It was also a serious deficit that, despite indicating to the contrary in the assessment, the social workers had not in fact read Dr Dowd's report and so did not have the advantage of putting what they were seeing and hearing from the parents in context against the backdrop of the psychological assessment.
 The local authority's case in closing was that, notwithstanding the criticisms of the defects in the FAST assessment, the conclusion was not undermined nor was it rendered unsafe to rely upon its conclusion. The judge said in his judgment in terms, "I respectfully disagree".
 Having dismissed the FAST assessment, the judge notwithstanding the independent inquiries made by the Guardian, effectively also discounted her analysis of the guardian as having relied in part of the FAST assessment. That left Dr Dowd. In relation to his evidence, the judge appears only to have relied on that small part of his evidence that said, "If fully motivated then as a couple, my opinion is that both parents should not require significant support from professionals in order to enhance their parental skills to a level that would allow good enough parenting".
 The judge, having dismissed all the evidence going directly to the parenting assessment, moved on to analyse over five paragraphs, a number of serious concerns he had about the father, the headlines of which were:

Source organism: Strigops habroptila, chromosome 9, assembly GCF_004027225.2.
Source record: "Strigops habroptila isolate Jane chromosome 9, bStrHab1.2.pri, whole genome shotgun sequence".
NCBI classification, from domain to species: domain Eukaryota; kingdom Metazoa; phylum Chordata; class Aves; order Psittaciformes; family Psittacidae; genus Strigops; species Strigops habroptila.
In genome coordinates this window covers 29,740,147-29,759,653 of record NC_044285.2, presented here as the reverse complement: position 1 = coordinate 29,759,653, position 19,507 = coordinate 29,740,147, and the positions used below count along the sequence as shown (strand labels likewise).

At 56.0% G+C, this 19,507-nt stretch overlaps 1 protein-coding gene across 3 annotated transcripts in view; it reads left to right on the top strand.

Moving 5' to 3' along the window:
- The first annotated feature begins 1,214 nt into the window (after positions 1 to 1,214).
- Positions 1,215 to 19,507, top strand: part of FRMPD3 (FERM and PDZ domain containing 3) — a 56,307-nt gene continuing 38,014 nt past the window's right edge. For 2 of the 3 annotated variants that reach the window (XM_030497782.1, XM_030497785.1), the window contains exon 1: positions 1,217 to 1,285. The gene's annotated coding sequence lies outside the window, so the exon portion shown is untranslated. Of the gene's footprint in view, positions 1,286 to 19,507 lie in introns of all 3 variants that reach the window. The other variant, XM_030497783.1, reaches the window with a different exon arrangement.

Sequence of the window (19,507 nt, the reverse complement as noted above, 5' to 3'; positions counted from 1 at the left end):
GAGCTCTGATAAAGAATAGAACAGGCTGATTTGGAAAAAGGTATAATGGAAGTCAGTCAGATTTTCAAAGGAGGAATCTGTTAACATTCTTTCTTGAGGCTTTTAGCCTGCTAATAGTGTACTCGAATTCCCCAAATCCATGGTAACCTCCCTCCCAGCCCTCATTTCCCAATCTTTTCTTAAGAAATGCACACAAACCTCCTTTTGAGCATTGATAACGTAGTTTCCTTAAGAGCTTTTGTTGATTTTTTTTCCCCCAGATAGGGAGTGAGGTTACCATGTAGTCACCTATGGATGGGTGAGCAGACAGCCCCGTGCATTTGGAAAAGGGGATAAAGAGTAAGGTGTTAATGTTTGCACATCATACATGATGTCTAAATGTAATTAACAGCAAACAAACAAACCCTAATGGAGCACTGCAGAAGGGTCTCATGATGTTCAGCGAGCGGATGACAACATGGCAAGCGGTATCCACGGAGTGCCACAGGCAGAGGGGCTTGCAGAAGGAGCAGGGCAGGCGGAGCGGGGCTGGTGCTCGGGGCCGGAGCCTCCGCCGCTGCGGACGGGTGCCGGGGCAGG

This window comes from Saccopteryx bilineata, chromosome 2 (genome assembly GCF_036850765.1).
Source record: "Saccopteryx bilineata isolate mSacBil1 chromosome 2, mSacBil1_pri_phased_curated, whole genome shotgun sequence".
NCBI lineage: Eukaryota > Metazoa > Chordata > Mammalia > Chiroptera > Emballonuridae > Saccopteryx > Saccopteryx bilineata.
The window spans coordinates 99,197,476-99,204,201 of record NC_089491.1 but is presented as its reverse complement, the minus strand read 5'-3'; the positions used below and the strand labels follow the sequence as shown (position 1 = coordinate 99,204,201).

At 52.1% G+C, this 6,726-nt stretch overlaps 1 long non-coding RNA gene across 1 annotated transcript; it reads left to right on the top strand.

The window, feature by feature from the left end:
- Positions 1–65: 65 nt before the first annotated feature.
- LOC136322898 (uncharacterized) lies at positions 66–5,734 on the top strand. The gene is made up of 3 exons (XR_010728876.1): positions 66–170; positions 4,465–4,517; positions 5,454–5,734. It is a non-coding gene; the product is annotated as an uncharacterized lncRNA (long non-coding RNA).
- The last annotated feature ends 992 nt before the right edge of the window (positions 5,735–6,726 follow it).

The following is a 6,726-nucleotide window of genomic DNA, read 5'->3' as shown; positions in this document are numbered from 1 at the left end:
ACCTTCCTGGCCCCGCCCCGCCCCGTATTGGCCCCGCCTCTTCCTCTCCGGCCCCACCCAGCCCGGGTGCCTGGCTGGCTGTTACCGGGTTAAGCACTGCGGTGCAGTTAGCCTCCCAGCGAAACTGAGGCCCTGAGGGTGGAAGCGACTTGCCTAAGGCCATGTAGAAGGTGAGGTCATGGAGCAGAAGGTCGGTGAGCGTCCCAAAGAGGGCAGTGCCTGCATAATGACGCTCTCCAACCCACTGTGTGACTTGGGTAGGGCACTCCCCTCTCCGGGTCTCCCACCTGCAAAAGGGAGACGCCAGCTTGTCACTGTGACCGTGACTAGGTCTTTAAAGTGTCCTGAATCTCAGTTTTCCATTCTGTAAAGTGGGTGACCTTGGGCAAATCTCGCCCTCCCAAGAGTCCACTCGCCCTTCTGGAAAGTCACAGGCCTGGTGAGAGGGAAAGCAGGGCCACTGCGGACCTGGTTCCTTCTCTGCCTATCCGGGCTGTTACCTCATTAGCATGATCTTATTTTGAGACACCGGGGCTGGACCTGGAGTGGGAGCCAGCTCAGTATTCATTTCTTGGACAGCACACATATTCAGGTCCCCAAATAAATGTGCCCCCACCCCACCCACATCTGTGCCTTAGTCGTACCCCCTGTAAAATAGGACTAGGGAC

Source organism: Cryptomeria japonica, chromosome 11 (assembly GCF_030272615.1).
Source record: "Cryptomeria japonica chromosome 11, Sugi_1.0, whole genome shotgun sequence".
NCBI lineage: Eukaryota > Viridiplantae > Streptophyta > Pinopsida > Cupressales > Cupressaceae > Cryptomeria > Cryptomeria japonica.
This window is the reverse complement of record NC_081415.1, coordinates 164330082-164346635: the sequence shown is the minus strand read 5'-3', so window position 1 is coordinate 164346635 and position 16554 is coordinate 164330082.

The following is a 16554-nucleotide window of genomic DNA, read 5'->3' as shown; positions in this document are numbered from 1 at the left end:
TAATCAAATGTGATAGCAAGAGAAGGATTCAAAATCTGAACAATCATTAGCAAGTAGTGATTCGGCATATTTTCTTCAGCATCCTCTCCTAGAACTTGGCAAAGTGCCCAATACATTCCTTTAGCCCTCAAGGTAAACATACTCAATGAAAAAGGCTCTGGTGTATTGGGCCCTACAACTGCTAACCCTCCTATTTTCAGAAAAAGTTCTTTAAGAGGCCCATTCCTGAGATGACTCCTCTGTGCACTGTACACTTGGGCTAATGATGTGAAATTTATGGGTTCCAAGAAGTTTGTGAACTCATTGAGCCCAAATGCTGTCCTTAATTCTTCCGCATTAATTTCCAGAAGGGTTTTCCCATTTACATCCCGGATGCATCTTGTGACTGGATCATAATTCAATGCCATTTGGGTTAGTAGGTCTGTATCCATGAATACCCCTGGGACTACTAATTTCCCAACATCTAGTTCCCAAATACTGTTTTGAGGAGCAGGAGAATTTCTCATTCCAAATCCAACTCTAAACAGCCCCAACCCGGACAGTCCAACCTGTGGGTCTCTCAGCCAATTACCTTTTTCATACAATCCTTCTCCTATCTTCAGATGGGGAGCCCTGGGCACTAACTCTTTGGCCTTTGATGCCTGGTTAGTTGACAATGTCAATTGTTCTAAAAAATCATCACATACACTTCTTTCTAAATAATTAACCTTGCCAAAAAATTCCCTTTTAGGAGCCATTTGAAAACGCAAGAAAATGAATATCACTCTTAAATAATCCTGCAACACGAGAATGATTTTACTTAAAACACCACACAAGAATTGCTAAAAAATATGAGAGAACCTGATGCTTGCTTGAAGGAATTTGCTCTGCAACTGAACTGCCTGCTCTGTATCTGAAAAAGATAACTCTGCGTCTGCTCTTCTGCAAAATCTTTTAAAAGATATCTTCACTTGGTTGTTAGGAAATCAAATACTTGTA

(1) his failure to take up a parenting course;
(2) his failure to attend contact;
(3) his decision to go to Pakistan at a critical time in December 2013;
(4) his failure to inform his family of the birth of [A];
(5) his failure to do anything about the state of the home where his child was living, which was revealed in the photographs as "disgusting".
These issues, the judge said, brought into question the father's motivation; a key issue, it will be recollected, in Dr Dowd's view in determining if the father could care for the children.
 How then did the judge conduct the welfare analysis which led him to conclude that notwithstanding those findings he was satisfied that rehabilitation to the father and mother was in the best interests of the children. The judge said in relation to his conclusion: